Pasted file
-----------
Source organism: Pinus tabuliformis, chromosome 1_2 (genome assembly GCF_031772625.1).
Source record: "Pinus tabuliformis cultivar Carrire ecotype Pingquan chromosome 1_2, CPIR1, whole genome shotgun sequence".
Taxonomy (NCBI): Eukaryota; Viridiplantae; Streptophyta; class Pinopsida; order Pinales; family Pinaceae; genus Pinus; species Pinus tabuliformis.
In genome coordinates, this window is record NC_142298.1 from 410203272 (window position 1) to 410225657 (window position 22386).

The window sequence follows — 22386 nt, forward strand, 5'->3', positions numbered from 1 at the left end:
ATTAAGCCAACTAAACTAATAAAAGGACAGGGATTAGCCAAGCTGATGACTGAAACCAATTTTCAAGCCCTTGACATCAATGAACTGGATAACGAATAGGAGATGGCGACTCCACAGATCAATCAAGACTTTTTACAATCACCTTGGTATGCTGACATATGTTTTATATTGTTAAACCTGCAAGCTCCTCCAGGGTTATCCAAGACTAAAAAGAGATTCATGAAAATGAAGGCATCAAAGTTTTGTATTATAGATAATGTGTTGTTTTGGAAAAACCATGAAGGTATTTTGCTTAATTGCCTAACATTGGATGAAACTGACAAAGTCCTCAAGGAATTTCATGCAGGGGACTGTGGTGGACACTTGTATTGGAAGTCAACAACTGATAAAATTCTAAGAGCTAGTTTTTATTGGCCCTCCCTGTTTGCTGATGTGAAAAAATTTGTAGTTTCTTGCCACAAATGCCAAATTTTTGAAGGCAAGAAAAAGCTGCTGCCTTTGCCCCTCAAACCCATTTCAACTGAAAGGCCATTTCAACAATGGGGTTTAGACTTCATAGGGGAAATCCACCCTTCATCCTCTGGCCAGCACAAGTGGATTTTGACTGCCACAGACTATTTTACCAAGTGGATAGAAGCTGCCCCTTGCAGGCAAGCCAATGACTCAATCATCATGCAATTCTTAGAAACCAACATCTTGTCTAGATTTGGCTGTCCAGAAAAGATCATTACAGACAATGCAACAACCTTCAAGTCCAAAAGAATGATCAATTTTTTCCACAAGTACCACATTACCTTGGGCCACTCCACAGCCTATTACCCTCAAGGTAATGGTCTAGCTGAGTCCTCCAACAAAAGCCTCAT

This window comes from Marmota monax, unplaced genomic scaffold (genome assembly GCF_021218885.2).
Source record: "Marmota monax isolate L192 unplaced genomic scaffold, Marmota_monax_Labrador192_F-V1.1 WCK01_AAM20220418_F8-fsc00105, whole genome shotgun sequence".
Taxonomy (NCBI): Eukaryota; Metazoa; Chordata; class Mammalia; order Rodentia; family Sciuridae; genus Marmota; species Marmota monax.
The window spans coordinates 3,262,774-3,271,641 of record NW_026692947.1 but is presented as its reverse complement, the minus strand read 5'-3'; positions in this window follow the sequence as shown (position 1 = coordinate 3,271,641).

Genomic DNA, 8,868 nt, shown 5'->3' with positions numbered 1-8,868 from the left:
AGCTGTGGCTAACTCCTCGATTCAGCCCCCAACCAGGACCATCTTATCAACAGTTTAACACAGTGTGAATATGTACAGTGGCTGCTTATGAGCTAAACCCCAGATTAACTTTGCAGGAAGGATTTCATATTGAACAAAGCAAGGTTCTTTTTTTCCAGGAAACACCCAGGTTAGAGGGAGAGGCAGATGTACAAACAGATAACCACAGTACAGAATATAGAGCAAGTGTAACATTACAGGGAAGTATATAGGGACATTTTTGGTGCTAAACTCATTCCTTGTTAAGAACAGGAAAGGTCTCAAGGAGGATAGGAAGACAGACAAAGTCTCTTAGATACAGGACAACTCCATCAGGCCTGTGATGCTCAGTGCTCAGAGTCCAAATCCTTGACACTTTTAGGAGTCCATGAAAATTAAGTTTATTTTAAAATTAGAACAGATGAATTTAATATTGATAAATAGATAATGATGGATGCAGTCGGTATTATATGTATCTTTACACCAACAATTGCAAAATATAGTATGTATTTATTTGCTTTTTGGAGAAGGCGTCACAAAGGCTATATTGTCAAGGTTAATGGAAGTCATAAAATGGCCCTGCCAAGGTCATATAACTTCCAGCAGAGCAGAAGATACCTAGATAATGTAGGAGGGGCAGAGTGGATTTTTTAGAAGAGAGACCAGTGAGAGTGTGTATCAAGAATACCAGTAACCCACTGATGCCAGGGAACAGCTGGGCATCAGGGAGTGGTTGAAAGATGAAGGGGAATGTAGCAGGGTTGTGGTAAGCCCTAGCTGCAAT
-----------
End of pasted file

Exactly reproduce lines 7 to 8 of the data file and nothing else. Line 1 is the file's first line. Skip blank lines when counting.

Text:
This window comes from Marmota monax, unplaced genomic scaffold (genome assembly GCF_021218885.2).
Source record: "Marmota monax isolate L192 unplaced genomic scaffold, Marmota_monax_Labrador192_F-V1.1 WCK01_AAM20220418_F8-fsc00105, whole genome shotgun sequence".